Singing CETA’s praises

Trudeau and Ir­ish Taoiseach tout ben­e­fits of trade agree­ment at Dublin meet­ings

The Guardian (Charlottetown) - - BUSINESS -

Prime Min­is­ter Justin Trudeau and his Ir­ish coun­ter­part reaf­firmed their com­mit­ment to the Canada-EU trade pact known as CETA dur­ing their meet­ing Tues­day in Dublin.

Speak­ing to re­porters fol­low­ing their meet­ing, both Trudeau and Taoiseach Leo Varad­kar sang the praises of CETA as a com­mit­ment to free trade and a pact which will ben­e­fit both sides.

Trudeau re­it­er­ated his theme that CETA will de­liver stronger eco­nomic growth and cre­ate more well-paid jobs on both sides of the At­lantic.

“CETA will give Cana­dian and Ir­ish busi­nesses greater ac­cess to each other’s mar­kets,” Trudeau said. “It will de­liver stronger eco­nomic growth, the kind of growth that ben­e­fits all ci­ti­zens, not just the wealth­i­est.”

Trade be­tween Canada and Ire­land to­talled about $2.4 bil­lion in 2016, but both coun­tries want the agree­ment to work — Canada views it as a hedge against U.S. pro­tec­tion­ism, and Ire­land as a hedge against an un­cer­tain post-Brexit fu­ture.

“Most im­por­tant, it will cre­ate more good, well-pay­ing jobs for work­ers on both sides of the At­lantic,” Trudeau said.

Varad­kar said while Canada is very large and Ire­land is small, both coun­tries have many sim­i­lar­i­ties, no­tably by hav­ing large neigh­bours “go­ing in dif­fer­ent di­rec­tions for the time be­ing” re­fer­ring to the U.S. pro­tec­tion­ist path and Bri­tain’s di­vorce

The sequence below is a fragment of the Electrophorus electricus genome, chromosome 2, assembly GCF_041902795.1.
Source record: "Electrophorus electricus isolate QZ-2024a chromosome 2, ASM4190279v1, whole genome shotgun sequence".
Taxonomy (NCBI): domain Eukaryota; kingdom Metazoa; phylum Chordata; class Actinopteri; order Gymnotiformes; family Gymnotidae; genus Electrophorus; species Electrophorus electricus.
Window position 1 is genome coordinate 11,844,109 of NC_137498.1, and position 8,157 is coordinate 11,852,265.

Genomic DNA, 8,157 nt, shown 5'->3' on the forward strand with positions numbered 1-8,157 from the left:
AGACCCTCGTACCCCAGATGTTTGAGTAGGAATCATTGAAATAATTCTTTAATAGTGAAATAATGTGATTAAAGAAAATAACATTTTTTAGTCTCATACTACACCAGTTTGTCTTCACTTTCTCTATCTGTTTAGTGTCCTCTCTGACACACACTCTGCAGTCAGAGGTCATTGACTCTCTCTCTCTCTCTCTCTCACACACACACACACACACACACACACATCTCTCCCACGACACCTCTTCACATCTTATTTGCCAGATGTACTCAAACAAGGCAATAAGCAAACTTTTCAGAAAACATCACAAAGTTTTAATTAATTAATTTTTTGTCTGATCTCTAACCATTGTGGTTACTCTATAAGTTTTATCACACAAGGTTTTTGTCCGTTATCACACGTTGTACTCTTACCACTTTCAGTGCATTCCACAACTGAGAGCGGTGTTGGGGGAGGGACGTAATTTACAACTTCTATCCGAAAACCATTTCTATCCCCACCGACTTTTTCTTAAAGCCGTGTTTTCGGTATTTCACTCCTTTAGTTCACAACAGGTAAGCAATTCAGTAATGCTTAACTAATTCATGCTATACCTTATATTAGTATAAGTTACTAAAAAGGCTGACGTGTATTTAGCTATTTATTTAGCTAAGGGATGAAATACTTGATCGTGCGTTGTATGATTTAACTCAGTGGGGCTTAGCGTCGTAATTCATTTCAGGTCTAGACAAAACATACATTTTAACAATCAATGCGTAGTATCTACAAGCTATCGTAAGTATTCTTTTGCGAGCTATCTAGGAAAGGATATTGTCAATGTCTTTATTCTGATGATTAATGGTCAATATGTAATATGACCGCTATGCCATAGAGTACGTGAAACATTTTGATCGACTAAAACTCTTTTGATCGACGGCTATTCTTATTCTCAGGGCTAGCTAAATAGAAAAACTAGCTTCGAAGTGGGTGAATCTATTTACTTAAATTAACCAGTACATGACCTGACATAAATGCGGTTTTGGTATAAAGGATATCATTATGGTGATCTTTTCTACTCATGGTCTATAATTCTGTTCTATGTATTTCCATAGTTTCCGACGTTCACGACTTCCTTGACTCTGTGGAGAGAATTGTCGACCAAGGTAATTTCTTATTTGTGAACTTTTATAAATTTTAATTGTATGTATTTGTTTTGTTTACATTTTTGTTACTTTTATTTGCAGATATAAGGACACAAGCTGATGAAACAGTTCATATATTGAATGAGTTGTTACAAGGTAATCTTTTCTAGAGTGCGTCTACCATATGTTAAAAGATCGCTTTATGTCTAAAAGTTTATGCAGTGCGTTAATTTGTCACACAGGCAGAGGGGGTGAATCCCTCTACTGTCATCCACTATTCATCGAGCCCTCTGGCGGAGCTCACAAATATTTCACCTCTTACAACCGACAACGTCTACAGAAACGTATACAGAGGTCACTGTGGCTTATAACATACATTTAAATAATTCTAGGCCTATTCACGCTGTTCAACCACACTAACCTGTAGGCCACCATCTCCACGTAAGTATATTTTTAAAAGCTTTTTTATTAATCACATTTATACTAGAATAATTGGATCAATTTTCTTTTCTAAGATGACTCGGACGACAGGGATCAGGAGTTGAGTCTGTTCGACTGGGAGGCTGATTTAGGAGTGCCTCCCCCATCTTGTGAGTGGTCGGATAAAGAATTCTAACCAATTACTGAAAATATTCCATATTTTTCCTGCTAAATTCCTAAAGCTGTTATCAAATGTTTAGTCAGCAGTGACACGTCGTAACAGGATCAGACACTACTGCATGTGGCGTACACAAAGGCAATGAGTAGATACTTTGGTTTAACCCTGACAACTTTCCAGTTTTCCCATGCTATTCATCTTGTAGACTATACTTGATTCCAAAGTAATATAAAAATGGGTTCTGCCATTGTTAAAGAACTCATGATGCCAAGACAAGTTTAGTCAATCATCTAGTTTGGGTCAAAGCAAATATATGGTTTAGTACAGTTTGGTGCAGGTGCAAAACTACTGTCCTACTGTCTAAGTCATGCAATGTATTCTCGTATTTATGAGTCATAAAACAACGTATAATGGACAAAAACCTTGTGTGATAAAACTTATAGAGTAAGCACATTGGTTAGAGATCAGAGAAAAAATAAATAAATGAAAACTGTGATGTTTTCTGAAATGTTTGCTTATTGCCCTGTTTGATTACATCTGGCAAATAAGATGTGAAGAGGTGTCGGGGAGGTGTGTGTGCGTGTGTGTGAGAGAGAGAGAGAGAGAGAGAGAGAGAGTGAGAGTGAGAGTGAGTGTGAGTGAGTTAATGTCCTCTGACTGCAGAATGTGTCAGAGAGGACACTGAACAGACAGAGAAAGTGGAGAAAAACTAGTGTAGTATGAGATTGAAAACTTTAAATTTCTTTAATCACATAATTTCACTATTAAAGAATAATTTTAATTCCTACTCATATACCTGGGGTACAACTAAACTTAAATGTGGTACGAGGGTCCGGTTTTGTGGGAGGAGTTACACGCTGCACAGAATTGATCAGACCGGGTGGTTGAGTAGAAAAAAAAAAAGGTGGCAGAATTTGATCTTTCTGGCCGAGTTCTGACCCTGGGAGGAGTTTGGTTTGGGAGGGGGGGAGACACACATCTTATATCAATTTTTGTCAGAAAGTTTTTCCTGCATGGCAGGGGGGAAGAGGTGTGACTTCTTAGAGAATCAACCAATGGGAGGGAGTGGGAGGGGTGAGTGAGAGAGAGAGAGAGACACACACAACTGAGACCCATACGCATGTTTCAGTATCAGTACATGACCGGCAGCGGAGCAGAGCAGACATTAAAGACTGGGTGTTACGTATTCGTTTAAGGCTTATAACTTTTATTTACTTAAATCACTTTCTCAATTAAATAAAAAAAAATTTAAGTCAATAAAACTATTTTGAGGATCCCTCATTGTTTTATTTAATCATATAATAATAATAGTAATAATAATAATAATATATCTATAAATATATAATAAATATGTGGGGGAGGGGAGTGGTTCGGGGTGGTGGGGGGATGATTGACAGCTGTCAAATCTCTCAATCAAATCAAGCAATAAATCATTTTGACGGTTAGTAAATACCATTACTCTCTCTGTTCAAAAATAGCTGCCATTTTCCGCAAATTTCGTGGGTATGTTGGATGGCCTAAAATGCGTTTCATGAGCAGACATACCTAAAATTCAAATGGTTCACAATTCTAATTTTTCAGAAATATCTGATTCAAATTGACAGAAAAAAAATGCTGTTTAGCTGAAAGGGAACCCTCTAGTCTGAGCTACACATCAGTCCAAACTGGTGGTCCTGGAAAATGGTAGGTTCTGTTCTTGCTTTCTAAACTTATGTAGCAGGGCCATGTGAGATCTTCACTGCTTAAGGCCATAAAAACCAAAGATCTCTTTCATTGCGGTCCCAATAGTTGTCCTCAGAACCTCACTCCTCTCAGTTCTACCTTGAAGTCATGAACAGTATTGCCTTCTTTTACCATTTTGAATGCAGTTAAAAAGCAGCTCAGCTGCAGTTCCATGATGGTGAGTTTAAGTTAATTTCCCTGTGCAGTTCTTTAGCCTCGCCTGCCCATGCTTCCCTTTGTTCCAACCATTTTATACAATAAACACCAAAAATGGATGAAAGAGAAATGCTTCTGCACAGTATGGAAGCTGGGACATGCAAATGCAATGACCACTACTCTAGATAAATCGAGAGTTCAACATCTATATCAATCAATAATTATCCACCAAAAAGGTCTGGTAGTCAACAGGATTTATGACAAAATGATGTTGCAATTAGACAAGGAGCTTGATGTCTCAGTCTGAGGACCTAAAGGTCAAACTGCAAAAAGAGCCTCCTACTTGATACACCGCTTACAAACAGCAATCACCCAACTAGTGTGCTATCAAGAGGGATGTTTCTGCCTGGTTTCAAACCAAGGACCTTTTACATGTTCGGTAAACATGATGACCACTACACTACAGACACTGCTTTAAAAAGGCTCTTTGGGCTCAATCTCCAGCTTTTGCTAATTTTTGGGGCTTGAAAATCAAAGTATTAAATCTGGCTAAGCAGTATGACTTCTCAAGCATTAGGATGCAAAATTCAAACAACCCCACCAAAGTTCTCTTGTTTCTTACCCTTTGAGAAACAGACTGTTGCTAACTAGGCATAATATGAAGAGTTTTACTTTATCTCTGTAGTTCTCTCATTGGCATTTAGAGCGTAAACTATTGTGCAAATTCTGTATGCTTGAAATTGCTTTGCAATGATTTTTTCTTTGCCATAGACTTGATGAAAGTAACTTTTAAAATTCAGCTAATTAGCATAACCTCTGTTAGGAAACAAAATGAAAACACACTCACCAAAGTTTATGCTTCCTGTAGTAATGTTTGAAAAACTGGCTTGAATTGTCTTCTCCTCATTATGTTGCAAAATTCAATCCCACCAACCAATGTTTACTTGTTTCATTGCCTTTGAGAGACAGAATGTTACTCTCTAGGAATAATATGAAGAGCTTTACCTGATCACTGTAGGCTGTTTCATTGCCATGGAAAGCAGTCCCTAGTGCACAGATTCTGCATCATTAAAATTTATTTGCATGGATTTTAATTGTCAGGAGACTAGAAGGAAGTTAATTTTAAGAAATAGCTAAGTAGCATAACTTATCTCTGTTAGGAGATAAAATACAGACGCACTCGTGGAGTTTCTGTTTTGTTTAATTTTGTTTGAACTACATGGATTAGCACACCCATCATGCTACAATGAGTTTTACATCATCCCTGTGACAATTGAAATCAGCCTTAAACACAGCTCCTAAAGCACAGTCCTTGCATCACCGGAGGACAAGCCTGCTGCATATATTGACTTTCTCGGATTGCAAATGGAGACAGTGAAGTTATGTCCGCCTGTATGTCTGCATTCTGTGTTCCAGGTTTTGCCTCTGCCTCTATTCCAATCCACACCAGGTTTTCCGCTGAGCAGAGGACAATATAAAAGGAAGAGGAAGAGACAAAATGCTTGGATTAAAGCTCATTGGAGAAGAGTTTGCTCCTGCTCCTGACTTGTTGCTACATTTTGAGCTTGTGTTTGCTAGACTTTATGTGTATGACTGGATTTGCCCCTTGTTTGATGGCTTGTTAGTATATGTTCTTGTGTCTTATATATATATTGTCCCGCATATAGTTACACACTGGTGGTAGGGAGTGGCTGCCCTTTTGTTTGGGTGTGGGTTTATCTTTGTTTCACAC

“Cana­di­ans and Ir­ish alike un­der­stand that it is not enough to tol­er­ate our neigh­bours, we need to em­brace the things that make each of us unique whether it’s our gen­der, the lan­guage we speak at home, where we wor­ship or whom we love.” Prime Min­is­ter Justin Trudeau

talks with the EU.

Both also touted their views about in­clu­sive­ness.

“Cana­di­ans and Ir­ish alike un­der­stand that it is not enough to tol­er­ate our neigh­bours, we need to em­brace the things that make each of us unique whether it’s our gen­der, the lan­guage we speak at home, where we wor­ship or whom we love,” Trudeau said.

Trudeau and Varad­kar also spoke of their com­mit­ment to cli­mate change, di­ver­sity and the need for greater gen­der bal­ance in gov­ern­ments.

Varad­kar joked that he re­ceived good ad­vice from Trudeau dur­ing their meet­ing since he’s been in of­fice about 18 days while Trudeau has held of­fice for about 18 months. Trudeau is the Ir­ish leader’s first in­ter­na­tional vis­i­tor and this was their first face-to-face meet­ing.

Trudeau will later head to Scot­land to meet with Queen El­iz­a­beth be­fore go­ing to Ham­burg, Ger­many for the G20 sum­mit. That gath­er­ing on Fri­day is shap­ing up as a show­down be­tween Ger­man Chan­cel­lor An­gela Merkel and U.S. Pres­i­dent Don­ald Trump over the is­sues of iso­la­tion­ism and pro­tec­tion­ism.

CP PHOTO

Prime Min­is­ter Justin Trudeau, left, speaks to the me­dia as Ir­ish Taoiseach Leo Varad­kar looks on at Farm­leigh House on Tues­day in Dublin.

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